Shannon Bool was born in Canada in 1972 and currently lives in Berlin. She studied at the Emily Carr University in Vancouver, the Cooper Union in New York and the  Städelschule, Frankfurt. Her work has been featured in solo institutional exhibitions at the Illingworth Kerr Gallery, Calgary, Canada in 2016; the Contemporary Art Gallery, Vancouver, Canada in 2015; Bonner Kunstverein, Bonn, Germany in 2012; Gak-Gesellschaft für Aktuelle Kunst Bremen, Germany in 2010; and the Centre Rhénan d’Art Contemporain Alsace, Altkirch, France in 2010. Bool’s work has been included in group exhibitions in Portikus, Frankfurt a.M., Germany in 2017; the Metropolitan Museum of Art, New York in 2015; the Museum für Moderne Kunst Frankfurt am Main, Germany in 2014; and the Fondazione Sandretto Re Rebaudengo, Turin, Italy in 2013.
Shannon Bool’s work is influenced by literature, psychology, art history, and architecture. Over the years, Bool has developed an art practice that revisits art-historical narratives through a material practice spanning painting, textiles, photography and sculpture.


Michelangelo’s Place

Sculpture, conversation


Michelangelo’s Place is a Carrara marble bench referencing the scale of the original benches that surround Piazzale Michelangelo in Florence, Italy. The piazza, built in 1869 as part of Florence’s urban renewal plan (initiated by the rise of an emerging middle class), is dedicated to Michelangelo and includes copies, cast in bronze, of his famous works. Bool archived and then carved selections of the graffiti found on the benches in Piazzale Michelangelo in order to examine how defacement can both subvert and uphold art history.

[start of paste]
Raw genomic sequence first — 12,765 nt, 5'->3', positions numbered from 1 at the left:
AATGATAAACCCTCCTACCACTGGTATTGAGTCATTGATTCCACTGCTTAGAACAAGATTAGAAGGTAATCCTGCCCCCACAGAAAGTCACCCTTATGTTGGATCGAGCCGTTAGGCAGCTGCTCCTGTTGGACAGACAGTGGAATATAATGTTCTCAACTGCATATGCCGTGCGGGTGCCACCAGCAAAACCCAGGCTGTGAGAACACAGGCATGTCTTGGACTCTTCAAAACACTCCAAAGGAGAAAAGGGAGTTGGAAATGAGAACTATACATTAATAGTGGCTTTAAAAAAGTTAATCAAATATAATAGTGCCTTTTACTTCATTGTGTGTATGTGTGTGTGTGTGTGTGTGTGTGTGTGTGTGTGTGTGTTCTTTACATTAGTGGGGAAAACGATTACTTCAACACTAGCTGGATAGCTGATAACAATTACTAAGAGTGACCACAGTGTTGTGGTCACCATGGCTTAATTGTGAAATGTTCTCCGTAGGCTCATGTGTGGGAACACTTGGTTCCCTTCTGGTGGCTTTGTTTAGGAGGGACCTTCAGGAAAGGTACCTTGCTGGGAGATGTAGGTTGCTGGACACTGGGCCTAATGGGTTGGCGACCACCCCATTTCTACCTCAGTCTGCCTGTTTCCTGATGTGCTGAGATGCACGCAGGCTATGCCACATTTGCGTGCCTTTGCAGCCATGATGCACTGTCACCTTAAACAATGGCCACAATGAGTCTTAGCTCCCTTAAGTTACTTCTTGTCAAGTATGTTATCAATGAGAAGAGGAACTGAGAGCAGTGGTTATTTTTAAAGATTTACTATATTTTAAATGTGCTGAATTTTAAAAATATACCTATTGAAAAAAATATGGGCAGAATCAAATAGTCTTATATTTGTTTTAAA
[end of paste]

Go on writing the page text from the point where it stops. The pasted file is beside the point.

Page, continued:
Forensics for a Mamluk

Video, conversation


Produced in Florence the video, Forensics for a Mamluk, is where Bool exercises another mode of abstraction; this time the subject is one of the rarest and most valuable carpets in the world. The giant Egyptian Mamluk carpet (from the first half of the 16th century) was forgotten among stored items of the Palazzo Pitti until it was rediscovered in a sealed chamber at the palazzo by Alberto Boralevi, a Florentine carpet expert, in 1982. The video is comprised of segments showing extreme close ups, adjustments of the carpet’s RGB colour palette, and larger pan views of the carpet’s motif and texture. Like Michelangelo’s Place the video is concerned with the complexity of how we (the viewer) experience the overload of the Renaissance in Florence (i.e. the Stendhal syndrome) and the information that exists within material sources that are outside the obvious canon of art.

Forensics for a Mamluk, 2015, video, excerpt

On Process

A conversation between Shannon Bool and Davood Madadpoor on process and conceptualizing of Michelangelo’s Place and Forensic for a Mamluk.